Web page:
A Montana man convicted of multiple counts of violating an electronic harassment law is asking the Supreme Court to invalidate the state law, arguing that it’s so sweeping that it violates free speech rights.
Montana’s electronic harassment law is similar to laws in other states, meaning if the Supreme Court were to strike it down, those other states’ laws could be in jeopardy.
The case, Lamoureux v. Montana, court file 21-427, is an appeal from the Montana Supreme Court.
William Frederick Lamoureux was found guilty by the 11th Judicial District Court, Flathead County, of three felony counts under the state’s Privacy in Communications statute. The statute criminalizes electronic communications made with the purpose to “harass, annoy, or offend,” using “obscene, lewd, or profane language.”
The issue before the nation’s highest court, should it decide to hear the case, is whether a “statute that criminalizes speech intended to annoy or offend is unconstitutionally overbroad under the First Amendment,” according to the petition for certiorari, or review, filed with the Supreme Court.
“Virtually every state has a similar form of electronic harassment law, with varying degrees of breadth,” the petition states.
In recent decades, courts have disagreed over whether laws forbidding speech intended to annoy or offend violate the First Amendment to the U.S. Constitution.
Eight state supreme courts and one federal court of appeals have held that such laws are “facially overbroad” in violation of the First Amendment, according to the petition. Three federal courts of appeals and six state high courts, including the Montana Supreme Court in this case, have determined that they do not run afoul of the First Amendment, either because they regulate conduct rather than speech, or “because they do not sweep in enough constitutionally protected speech to warrant facial invalidation.”
The U.S. Supreme Court “should resolve this enduring and worsening split” among the various courts, Lamoureux argues in the petition.
“The question is one of great and increasing importance, particularly given the prevalence of similar statutes, the proliferation of electronic communications that fall within the reach of those statutes, and the possibility of such electronic communications being covered by multiple jurisdictions.”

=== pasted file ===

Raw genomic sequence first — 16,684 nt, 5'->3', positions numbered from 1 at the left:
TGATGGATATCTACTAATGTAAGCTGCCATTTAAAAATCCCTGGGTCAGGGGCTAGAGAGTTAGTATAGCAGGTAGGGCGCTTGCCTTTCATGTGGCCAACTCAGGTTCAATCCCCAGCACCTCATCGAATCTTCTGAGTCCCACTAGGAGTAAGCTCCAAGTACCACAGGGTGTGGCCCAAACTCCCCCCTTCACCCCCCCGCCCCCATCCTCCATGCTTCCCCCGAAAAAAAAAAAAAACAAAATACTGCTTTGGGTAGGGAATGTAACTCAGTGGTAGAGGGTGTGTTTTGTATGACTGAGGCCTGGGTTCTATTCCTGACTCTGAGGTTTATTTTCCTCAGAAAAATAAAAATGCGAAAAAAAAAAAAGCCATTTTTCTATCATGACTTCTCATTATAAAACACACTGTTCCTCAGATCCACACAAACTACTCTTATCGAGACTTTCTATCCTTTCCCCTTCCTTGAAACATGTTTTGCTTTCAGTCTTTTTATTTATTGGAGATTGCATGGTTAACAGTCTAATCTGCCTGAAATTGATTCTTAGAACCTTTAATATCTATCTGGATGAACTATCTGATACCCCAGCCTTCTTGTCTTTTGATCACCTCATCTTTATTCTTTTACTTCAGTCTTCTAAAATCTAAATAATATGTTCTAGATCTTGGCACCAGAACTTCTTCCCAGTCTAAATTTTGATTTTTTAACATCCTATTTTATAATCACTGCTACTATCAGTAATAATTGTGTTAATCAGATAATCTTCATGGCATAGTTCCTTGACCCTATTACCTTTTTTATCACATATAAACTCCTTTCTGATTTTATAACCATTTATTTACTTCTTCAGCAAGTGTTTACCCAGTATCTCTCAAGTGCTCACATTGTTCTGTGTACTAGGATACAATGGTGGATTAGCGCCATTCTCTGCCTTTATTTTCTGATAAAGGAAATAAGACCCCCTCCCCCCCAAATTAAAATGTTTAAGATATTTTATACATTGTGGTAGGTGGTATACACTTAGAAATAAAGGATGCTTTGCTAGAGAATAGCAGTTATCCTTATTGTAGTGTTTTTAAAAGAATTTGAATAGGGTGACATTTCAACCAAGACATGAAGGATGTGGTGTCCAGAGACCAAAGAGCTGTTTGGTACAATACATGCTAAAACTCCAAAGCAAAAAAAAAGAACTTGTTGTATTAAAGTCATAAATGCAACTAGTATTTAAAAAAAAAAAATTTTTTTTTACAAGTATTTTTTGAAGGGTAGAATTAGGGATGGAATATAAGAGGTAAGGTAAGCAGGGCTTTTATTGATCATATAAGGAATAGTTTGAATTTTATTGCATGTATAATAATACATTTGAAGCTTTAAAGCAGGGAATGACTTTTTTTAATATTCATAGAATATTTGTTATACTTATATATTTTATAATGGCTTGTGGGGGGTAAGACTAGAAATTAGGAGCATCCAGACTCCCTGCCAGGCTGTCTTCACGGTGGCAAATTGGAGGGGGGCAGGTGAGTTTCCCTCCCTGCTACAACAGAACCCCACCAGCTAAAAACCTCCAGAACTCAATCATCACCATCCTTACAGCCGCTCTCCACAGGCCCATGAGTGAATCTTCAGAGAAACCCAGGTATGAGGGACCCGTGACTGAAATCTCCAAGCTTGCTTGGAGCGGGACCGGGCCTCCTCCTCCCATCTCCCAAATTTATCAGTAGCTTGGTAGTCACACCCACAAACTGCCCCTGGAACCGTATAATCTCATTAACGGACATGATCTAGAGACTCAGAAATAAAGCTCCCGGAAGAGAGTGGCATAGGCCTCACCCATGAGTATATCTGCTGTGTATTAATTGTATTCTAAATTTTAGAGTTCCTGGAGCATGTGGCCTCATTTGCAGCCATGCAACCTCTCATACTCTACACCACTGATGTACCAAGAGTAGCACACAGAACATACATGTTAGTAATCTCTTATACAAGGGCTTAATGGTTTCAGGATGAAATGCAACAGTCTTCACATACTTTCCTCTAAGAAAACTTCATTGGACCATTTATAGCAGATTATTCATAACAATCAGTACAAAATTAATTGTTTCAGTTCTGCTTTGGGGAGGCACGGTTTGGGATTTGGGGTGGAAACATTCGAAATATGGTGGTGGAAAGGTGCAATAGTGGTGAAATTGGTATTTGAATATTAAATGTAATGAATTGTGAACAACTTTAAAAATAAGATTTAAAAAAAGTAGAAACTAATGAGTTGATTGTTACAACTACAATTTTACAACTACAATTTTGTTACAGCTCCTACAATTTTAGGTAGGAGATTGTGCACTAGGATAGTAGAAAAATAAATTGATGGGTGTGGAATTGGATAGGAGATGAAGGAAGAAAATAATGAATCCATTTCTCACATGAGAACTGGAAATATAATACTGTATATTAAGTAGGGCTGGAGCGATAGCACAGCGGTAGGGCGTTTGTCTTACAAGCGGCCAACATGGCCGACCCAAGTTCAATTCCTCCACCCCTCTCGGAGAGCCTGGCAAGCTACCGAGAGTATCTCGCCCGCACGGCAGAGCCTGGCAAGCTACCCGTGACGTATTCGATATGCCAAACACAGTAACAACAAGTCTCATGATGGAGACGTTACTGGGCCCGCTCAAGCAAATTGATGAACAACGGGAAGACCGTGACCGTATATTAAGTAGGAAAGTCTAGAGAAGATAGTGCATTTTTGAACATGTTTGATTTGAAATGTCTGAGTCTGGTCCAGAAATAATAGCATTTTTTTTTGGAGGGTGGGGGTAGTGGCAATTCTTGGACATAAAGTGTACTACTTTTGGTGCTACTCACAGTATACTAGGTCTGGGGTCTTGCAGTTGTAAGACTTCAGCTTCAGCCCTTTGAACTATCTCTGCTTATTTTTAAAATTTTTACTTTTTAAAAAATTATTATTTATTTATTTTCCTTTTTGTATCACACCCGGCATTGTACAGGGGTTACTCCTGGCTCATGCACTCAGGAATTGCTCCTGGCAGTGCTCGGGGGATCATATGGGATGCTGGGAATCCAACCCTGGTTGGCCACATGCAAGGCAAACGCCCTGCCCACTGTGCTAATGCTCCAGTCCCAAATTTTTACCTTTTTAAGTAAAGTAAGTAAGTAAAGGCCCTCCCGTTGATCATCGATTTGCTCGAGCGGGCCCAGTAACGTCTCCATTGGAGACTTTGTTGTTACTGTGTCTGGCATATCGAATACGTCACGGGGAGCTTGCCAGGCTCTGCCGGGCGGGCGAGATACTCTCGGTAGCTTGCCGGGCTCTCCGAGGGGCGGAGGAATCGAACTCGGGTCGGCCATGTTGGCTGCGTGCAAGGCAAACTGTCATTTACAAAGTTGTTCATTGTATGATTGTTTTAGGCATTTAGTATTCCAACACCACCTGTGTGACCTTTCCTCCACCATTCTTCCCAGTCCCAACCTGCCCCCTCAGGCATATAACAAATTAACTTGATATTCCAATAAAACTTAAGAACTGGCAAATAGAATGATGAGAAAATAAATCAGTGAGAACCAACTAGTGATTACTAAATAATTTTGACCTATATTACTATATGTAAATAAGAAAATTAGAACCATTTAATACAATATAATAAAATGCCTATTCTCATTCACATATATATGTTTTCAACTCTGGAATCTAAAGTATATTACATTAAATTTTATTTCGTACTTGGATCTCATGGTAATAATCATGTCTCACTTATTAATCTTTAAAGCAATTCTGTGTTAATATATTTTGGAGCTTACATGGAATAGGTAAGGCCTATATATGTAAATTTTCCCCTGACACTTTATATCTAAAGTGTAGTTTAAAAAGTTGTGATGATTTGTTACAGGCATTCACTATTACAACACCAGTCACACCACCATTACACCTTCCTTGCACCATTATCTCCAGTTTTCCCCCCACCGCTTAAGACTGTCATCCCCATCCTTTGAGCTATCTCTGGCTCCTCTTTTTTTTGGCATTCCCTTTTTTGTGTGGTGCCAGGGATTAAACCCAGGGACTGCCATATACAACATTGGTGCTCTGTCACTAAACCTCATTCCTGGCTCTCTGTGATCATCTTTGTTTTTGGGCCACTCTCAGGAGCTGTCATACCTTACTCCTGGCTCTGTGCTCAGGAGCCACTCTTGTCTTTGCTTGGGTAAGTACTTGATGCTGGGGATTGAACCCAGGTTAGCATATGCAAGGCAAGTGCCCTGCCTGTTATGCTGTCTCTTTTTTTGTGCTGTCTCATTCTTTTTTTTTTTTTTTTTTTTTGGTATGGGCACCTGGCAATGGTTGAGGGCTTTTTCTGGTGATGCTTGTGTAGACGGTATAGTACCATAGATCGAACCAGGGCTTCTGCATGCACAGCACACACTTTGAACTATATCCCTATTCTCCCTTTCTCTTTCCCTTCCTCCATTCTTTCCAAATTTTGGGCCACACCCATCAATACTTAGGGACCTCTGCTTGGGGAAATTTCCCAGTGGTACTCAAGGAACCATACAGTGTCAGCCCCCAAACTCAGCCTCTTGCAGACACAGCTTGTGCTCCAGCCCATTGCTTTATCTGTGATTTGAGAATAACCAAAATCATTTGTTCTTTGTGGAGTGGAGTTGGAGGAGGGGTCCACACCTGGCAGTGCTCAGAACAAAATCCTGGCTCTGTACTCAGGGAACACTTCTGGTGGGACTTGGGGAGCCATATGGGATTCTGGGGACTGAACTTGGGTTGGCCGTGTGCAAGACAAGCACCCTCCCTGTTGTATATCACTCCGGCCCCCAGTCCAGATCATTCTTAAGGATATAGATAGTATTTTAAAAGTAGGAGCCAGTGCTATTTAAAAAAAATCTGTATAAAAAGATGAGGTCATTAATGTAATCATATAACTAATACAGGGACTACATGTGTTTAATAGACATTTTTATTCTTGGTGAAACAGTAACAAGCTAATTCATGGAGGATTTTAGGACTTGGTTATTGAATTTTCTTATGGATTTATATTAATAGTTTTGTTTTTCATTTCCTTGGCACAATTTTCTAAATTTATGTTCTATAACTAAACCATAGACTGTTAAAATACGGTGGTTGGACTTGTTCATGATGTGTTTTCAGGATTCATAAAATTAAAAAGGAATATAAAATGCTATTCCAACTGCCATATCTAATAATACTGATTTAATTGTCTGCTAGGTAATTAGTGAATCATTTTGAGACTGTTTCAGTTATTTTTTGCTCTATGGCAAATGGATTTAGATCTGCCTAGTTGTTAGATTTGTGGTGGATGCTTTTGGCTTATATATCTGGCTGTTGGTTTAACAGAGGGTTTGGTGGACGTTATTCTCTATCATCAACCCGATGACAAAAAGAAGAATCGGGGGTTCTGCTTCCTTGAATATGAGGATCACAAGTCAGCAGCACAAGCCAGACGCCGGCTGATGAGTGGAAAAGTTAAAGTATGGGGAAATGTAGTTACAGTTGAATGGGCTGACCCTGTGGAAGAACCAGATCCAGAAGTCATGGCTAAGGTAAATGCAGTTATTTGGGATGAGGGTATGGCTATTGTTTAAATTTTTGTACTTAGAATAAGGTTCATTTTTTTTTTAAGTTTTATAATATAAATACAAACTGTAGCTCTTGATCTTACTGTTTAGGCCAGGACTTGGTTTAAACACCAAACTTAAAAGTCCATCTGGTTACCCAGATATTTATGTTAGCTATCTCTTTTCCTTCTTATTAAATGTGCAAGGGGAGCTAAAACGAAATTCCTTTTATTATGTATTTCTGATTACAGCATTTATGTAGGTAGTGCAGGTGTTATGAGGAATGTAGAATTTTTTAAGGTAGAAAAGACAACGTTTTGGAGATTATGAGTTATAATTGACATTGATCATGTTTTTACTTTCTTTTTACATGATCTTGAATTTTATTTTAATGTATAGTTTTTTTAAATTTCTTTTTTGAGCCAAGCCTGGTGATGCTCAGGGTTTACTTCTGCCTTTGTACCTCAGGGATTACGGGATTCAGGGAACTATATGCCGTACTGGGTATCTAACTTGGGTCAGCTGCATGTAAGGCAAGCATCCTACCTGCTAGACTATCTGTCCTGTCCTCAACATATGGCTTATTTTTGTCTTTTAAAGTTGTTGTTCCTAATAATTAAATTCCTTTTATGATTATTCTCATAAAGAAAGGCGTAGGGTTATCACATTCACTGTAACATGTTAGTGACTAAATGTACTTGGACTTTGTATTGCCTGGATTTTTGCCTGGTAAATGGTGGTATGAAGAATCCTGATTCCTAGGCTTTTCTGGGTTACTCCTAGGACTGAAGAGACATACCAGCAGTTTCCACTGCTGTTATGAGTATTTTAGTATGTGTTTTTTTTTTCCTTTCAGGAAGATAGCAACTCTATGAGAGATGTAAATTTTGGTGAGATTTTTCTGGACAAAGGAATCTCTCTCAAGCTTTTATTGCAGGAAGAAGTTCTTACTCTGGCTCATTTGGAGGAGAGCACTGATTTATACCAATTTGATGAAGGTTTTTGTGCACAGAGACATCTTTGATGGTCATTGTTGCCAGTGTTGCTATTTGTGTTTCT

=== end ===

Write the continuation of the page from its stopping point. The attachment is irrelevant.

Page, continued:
The charges came out of three threatening telephone calls Lamoureux made to two victims. Because he had at least one prior conviction under the law, the three new convictions became felonies.
An apparently drunk Lamoureux called his ex-wife’s jewelry store demanding the phone numbers of his ex-father-in-law and of one of the divorced couple’s children. The employee who answered the phone refused to give out the numbers, at which point Lamoureux used profanity and said he would get her fired, the Montana Supreme Court found in its ruling, which was written by Justice Laurie McKinnon.
Lamoureux called the store again and demanded the numbers. The employee again refused, at which point he said he would come to the store and slap her. The employee closed the store early and contacted the police.
On another day, a seemingly intoxicated Lamoureux called his former father-in-law and said he would “kill” his daughter and “stuff her in a culvert for the skunks to eat her.” On yet another day, the former father-in-law received a call from Lamoureux, in which he again said he would “kill” her, put her in a garbage bin, and set it on fire. He also threatened to burn the building housing the jewelry store to the ground. The father-in-law called his daughter and the police.
It’s unclear when the Supreme Court will take action.
Montana Assistant Attorney General Jonathan M. Krauss, who is counsel of record for the state in the U.S. Supreme Court case, didn’t immediately respond to a request for comment from The Epoch Times.